Fractures in late medieval skeletal populations from Serbia

Authors

  • Marija P. Djurić,

    Corresponding author
    1. Laboratory of Anthropology, Department of Anatomy, Medical Faculty, University of Belgrade,11000 Belgrade, Serbia
    • Laboratory of Anthropology, Department of Anatomy, Medical Faculty, University of Belgrade, 4/2 Dr Subotica, 11000 Belgrade, Serbia
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  • Charlotte A. Roberts,

    1. Department of Archaeology, University of Durham, Durham DH1 3LE, UK
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  • Zoran B. Rakočević,

    1. Department of Radiology, Dental School, University of Belgrade, 11000 Belgrade, Serbia
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  • Danijela D. Djonić,

    1. Laboratory of Anthropology, Department of Anatomy, Medical Faculty, University of Belgrade,11000 Belgrade, Serbia
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  • Aleksandar R. Lešić

    1. Institutute for Orthopaedic Surgery and Traumatology, Medical Faculty,University of Belgrade, 11000 Belgrade, Serbia
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Abstract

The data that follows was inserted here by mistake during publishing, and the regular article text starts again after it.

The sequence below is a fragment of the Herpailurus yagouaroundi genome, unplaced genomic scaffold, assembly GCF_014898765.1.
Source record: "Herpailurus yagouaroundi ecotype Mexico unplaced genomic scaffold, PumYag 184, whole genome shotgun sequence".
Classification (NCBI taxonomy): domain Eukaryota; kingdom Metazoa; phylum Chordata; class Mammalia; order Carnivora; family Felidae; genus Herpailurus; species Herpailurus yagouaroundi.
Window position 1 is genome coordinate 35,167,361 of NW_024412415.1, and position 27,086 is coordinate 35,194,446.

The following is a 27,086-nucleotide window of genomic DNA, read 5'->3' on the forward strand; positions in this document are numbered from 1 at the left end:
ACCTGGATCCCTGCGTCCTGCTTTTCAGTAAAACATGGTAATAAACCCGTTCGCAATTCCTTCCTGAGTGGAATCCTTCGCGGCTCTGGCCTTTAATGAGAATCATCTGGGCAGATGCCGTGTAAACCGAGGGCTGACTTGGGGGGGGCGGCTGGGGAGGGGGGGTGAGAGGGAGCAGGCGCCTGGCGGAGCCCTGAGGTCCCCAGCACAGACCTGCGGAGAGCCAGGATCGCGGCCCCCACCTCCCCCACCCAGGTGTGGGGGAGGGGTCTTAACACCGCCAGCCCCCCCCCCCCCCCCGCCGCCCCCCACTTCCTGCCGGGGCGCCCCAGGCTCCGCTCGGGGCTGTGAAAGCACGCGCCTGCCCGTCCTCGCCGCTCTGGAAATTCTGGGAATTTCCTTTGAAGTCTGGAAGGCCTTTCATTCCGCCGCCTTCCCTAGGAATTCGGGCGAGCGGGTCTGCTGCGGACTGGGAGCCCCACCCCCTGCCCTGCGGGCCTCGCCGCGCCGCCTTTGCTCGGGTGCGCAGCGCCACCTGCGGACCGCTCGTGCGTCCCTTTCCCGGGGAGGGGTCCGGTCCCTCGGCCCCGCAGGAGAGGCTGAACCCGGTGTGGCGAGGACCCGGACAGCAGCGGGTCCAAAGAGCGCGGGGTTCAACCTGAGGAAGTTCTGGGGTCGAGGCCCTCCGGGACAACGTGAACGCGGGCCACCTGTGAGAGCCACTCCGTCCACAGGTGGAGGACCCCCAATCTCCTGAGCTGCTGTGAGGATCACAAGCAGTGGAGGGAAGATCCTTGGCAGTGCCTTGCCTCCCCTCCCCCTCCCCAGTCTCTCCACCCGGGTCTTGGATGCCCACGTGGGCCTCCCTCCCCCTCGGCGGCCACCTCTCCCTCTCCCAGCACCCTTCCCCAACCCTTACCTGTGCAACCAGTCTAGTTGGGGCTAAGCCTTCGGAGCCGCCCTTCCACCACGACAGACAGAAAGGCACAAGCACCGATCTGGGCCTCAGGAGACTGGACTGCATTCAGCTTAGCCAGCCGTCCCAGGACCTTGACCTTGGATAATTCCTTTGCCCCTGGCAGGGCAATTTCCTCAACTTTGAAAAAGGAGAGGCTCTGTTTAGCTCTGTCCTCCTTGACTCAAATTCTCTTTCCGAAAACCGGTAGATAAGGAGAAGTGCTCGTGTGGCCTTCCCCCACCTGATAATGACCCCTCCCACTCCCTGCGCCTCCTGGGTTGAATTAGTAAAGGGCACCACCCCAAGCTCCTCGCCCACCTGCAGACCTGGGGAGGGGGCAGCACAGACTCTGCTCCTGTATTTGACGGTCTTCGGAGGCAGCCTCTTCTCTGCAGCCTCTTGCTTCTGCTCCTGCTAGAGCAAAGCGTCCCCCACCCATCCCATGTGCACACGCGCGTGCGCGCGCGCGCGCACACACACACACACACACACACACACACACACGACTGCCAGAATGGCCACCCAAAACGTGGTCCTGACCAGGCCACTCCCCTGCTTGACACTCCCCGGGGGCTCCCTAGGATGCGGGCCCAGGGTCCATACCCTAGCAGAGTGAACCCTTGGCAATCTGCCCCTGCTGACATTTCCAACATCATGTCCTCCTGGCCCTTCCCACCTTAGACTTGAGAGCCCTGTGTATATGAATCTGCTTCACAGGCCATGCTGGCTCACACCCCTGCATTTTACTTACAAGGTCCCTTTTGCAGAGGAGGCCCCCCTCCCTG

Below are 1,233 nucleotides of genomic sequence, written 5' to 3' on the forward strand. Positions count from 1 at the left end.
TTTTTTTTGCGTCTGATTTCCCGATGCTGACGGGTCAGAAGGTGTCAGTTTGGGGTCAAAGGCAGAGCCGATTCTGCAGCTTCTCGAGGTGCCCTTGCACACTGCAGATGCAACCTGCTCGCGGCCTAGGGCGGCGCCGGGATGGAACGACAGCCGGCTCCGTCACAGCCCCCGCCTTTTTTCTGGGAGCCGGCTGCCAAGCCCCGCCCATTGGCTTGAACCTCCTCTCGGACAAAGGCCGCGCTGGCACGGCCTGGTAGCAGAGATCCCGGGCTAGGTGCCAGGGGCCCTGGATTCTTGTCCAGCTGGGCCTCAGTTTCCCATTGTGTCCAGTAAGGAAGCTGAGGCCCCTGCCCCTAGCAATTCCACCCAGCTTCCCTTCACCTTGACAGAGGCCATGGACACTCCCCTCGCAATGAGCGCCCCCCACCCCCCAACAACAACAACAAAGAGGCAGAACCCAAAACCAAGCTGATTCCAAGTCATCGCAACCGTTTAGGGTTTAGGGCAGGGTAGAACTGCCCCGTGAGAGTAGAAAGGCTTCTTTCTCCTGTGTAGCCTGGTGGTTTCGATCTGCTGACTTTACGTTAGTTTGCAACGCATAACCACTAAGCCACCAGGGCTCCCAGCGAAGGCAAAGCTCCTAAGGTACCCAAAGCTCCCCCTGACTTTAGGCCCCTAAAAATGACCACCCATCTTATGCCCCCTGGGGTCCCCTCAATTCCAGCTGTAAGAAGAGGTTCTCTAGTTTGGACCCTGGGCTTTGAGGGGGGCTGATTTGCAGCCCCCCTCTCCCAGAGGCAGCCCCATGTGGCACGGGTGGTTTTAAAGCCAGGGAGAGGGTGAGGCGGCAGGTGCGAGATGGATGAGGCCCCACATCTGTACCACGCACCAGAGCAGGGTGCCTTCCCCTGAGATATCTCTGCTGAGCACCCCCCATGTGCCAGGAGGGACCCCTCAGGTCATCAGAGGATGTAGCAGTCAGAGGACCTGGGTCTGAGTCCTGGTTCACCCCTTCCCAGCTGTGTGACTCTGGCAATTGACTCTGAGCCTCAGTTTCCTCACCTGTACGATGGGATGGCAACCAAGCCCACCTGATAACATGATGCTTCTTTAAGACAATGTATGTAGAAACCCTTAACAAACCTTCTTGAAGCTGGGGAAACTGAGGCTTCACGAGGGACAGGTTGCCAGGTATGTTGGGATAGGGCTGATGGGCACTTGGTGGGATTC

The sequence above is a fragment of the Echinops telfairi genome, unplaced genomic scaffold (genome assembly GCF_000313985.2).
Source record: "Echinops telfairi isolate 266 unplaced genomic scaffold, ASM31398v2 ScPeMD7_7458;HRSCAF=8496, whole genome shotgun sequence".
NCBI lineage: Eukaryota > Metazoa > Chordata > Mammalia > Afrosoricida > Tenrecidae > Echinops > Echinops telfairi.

Bone fractures were analyzed from skeletal remains of 861 adult individuals from six cemeteries dating to the Late Medieval period in Serbia. Results of the study were compared to other cemetery populations (635 individual skeletons) of the same date and region in an attempt to understand fracture patterns. The association of types of fractures and their prevalence with sex, age at death, cemetery site, and information deriving from historical sources are discussed. Results showed that the long bone fracture frequency was 0.7%, and the majority of the fractures were the result of direct force. This rate is similar to some studies of contemporary British skeletal samples. However, it is much lower than for some other Old World sites. Cranial vault fractures had a rate of 6.7%, and of the facial skeleton, 1.3%; the frontal bone was the most affected of bones of the cranial vault. Injuries were more common on the upper extremities (0.8%) compared to the lower (0.6%). However, the fibula was the most fractured bone (2.8%), followed by the ulna (2.4%). This pattern is similar to three of six Late Medieval urban sites in Britain. These findings suggest that this rural community was exposed to a low risk of trauma, probably related mostly to accidents sustained during farming, and rarely to interpersonal violence. Am J Phys Anthropol, 2006. © 2005 Wiley-Liss, Inc.

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